On October 1, 2017, America once again was forced to confront another horrific mass shooting wherein (50) some people were killed and over 500 injured. The shooter was not a stereotypical mass gunman. Of note was the fact that Richard Vasquez, the former chief of firearms technology for the ATF, said the fact that Paddock was able to purchase 33 guns should tell us “he had a very clean background.” Additionally, at least 12 of the 23 firearms found in the hotel room had been fitted “with bump stocks, which allowed the semi-automatic weapons to mimic the gunfire of automatic ones and were legal to purchase and own.”
As it stands, battle lines are being drawn of both sides of the political aisle. The reactionary left, as exemplified by Nancy Pelosi have kindly clarified their views. “You give them bump stock, it’s going to be a slippery slope. I certainly hope so.” Others are again blaming the Second Amendment. An editorialist for the New York Times put it this way: “There is only one way to do this: Repeal the Second Amendment.” A letter to the editor argued: “If we want to reduce these types of massacres in the future, we need a total ban on civilian ownership of assault weapons—lock, bump stock and barrel.” Rolling Stone magazine gives a forum to a Constitutional law professor who pontificates, “The Second Amendment must be repealed.”
In real terms, what happened in Las Vegas was not even equivalent to a year in Chicago. The Las Vegas shooter killed 58 and injured 527. In the City of Chicago, as of October 7 506 people have been shot and killed, while 2,433 have been wounded.
Ultimately, the questions raised and the democratic responses are all based on how our laws have once again failed to protect the public and allowed another mass shooting. The rhetoric has a commonality—more calls for gun control and abolishng the right to possess a firearm.
A question to examine is this: If the gunman was intent on maximizing his death total, why wasn’t a multimillionaire able to find a way to obtain a real machine gun? Bump fire mechanisms by their very design are inaccurate. In fact many gun ranges “banned them because shooters had difficulty aiming their weapons accurately.” David Chipman, a former agent with the Bureau of Alcohol, Tobacco, Firearms and Explosives and an adviser to the gun-control group Americans for Responsible Solutions, commented that “the Las Vegas shooter, couldn’t buy machine guns to commit mass murder. He had to jerry-rig semiautomatic rifles instead. ‘That is proof that getting a machine gun is hard.’”
With all the money and resources available to the shooter, he was unable to find even a smuggled or illegally made machine gun. Perhaps we should consider the fact that current laws did prevent him from obtaining a weapon that would have drastically enhanced his lethality. His reliance on an awkward and unreliable aftermarket device resulted in his injuring roughly 10 times the number of those killed. Although a profound tragedy, had he obtained a belt fed machine gun, the toll would have been much higher.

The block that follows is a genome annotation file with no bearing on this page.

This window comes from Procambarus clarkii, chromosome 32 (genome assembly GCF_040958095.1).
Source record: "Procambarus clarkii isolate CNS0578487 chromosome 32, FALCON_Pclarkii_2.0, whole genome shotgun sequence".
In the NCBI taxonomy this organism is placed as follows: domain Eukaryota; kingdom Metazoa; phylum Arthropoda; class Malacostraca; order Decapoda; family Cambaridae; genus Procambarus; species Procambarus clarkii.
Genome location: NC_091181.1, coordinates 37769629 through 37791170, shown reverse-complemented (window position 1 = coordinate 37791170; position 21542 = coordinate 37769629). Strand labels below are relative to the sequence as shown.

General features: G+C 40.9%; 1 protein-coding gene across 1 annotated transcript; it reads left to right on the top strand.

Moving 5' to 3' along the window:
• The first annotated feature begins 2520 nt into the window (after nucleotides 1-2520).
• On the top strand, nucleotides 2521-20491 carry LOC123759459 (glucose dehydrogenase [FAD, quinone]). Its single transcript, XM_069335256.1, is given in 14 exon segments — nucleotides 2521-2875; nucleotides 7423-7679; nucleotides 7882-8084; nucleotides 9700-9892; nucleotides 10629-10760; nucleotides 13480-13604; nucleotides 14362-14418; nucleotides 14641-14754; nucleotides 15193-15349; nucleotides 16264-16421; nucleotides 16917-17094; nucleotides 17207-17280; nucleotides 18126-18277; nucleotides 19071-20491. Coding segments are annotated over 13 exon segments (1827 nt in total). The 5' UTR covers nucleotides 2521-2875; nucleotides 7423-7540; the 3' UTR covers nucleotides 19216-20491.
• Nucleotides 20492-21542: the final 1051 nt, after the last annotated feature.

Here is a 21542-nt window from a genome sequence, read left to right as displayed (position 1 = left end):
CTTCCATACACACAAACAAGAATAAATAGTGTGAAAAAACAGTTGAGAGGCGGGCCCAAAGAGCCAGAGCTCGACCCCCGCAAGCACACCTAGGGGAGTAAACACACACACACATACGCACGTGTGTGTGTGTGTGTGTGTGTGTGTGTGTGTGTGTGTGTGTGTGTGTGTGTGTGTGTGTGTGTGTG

There is potential in the (far too many) gun laws we do have in America. If enforced, they could prevent some mass murderers from as easily achieving notoriety, such as in the more targeted hatred that erupted in the November 5 Sutherland Springs, Texas church killings. Had the Air Force reported his domestic violence, psychiatric commitment, and assault conviction and imprisonment, he could not ever have obtained firearms legally.
But given the drive to destroy others, themselves, whatever part of society they have come to detest—it is hard to believe these evildoers would take this as more than a temporary obstacle. And relying upon laws to prevent criminal acts is surreally idealistic. That requires depending on many others to do every step right every time, from lawmakers to bureaucrats—to the criminal himself. The only reliable, effective intervention has to be made when and where attacks occur, no matter what kind. That means legally armed, trained citizens prepared to fight back whenever, wherever necessary.
Because the common link between men choosing to make their mark by slaughter is their cowardice. No conscience, no compunction; no courage, no fight.
—Wesley Horton, RN was given his first firearm at age 8 and has been agitated by infringements ever since. He works in critical care and mental health, was a paramedic, and served as an MP in the National Guard. He’s carried concealed for years and has a Curio and Relic FFL.
— DRGO Editor Robert B. Young, MD is a psychiatrist practicing in Pittsford, NY, an associate clinical professor at the University of Rochester School of Medicine, and a Distinguished Life Fellow of the American Psychiatric Association.